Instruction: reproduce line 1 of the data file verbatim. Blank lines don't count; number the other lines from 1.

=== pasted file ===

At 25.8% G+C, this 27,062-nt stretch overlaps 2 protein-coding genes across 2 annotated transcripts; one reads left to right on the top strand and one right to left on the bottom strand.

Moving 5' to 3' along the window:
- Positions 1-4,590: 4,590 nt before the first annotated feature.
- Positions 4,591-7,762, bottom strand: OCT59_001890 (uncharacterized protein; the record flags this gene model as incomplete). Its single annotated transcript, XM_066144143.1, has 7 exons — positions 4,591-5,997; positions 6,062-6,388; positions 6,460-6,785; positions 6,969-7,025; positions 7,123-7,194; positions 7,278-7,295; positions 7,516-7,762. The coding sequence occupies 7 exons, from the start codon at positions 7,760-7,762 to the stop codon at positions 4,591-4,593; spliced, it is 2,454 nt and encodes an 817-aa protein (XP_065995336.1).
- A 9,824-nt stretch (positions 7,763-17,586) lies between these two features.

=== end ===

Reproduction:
At 25.8% G+C, this 27,062-nt stretch overlaps 2 protein-coding genes across 2 annotated transcripts; one reads left to right on the top strand and one right to left on the bottom strand.